The mask mandate has been something of a puzzle. From the beginning, we were lied to about mask efficacy during a respiratory virus epidemic. At first, we all remember, we were told not to wear them, they wouldn’t be effective, people couldn’t wear them well, etc. And the studies (and yes, there were studies) did not show any utility in reducing the spread of an airborne viral contagion. But Fauci, whom everyone knows, deep down, is a liar, seemed to be lying when he told us they weren’t useful. He was just saving the masks for the professionals! So it sounded to normal people like they did work, but Fauci got almost no flak for fibbing.

Then came the lockdowns, the Fifteen Days to Flatten the Curve – to save the hospitals from over-flow and professional staff from being over-burdened. We were advised to wear makeshift masks in our few public appearances, and we were told that mask production was up. And well-meaning people chipped in, making and selling and giving away home-made masks. And most of us thought that a 15-day holiday was the least we could do.

And then came the greatest con job in world history. Most people did not blink, sucked it all in like an OnlyFans whore. The governors of the states – and officials around the world – kept the lockdowns past the 15 day limit. In American, the hospitals suffered chiefly from under-use, not over-use, so the whole rationale had evaporated. Yet the lockdowns continued, and Trump’s promise of a vaccine shifted the whole pandemic panic from a coping strategy, playing it as it comes, to an over-arching Salvation Strategy, wherein anyone dying was a tragedy for the world, and how dare anyone think anything about their rights when old people are dying. So we are still in this ambiguous realm of over-reaction in most places, but open society in some places, like South Dakota, Texas and Florida — the latter two where the COVID is not as disastrous as it is in the lockdown areas. Meanwhile, many of us are wearing masks. I find it stupid, and when I look at cross-regional stats, I can see absolutely no correlation between mask and lockdowns with better epidemic outcomes. None. Zip. Nada. Zilch.

So what is with these masks? They are crowd control. Their limited utility is keeping people from touching their faces, as a sort of muzzle — though even this minor effect has not been demonstrated statistically, and I am unaware of any study that demonstrates this effect clearly.

“It cannot hurt” is the best we can say for the policy. But that is not at all true. Look at children who have gotten infections because they are wearing masks all day, because of insane state mandates in public schools. Remember, masks are probably pretty effective in sealing in/out bacterial infections. But that sealing-in effect can be quite bad.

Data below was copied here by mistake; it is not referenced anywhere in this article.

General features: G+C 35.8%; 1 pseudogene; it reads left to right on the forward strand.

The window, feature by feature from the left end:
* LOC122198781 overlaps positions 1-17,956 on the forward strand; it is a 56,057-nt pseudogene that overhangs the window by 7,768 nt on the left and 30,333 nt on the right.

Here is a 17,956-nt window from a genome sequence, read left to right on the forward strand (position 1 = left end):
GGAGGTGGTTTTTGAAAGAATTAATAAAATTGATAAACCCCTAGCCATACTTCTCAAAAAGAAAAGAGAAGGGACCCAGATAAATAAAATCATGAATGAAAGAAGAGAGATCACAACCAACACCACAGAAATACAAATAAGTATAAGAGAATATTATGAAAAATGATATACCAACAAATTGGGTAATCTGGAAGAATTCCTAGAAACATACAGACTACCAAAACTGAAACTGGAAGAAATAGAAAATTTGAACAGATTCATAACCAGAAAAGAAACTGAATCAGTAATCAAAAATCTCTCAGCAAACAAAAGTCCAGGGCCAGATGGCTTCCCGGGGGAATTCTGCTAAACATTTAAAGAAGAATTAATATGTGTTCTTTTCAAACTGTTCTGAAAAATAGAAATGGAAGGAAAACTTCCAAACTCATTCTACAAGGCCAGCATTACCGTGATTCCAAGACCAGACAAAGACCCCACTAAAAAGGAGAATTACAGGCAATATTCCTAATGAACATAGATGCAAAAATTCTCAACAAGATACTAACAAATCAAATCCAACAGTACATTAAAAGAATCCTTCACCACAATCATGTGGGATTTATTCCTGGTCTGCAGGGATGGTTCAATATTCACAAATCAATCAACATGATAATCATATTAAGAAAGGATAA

But most people don’t care about that, because they are sheep. We bleat, we do not reason.

May 10, 2021, 2:17 PM


Whereas the traditional way of categorizing the general government of these United States is to list the three constitutionally divided federal branches, with their respective designated powers; and whereas the even more traditional is to recognize the primacy of the states in the federation, nevertheless — I recognize that things have changed, and there exists a Leviathan of competing and cooperating powers, including:

1. constitutional government, as specified in written documents at the country’s origins, and as funded by a variety of taxes and loans;

2. the welfare state, as funded by income earners and spent in transfer payments in Social Security, Medicare, Medicaid, and allied programs;

3. the Deep State, as constituting the Administrative State in its more secret realms, in the intelligence agencies and the Pentagon, and, especially, in their semi-permanent “partners” in military and intelligence contractors (the “military-industrial complex,” as Ike put it);

4. the Wide State, as instantiated in the major players in the unions and plutocracy, and in the shallow end of the Deep State, and especially in the corporations and NGOs that gain power by contract and special relationships with the constitutional government, but sans secrecy; and

5. government by folkways, which remains the part I like the most, but which has proved itself recently of being captured by the governments above to quite bracing effects.

May 12, 2021, 1:45 PM


It is worth noting that “social justice” is in complete opposition to liberty in the realm of public policy. Social justice is a changeling philosophy, swapped out to “liberals” while they were barely paying attention in the government-run classes that were designed by advocates of social justice.

There is no compatibility between “social justice” and “liberty.” And when one waxes, the other must wane.

May 7, 2021, 5:14 PM


I received on my author’s page on Facebook a direct challenge to a recent post. I will respond to it here, as soon as my taxes are done. And I unbury myself from mowing the lawn, etc. So: maybe never?

Belgian economist whom I often mention on social media.

I prefer Gab and even Flote Beta to other social media apps:

And Paul Jacob discusses a relevant subject on Common Sense today:

In all the talk of “social media” — their psychological effects on us; their political power; their abusive treatment of our privacy and our loyalty — one thing does not get talked about enough: that social media’s chief utility for many of us is not social at all.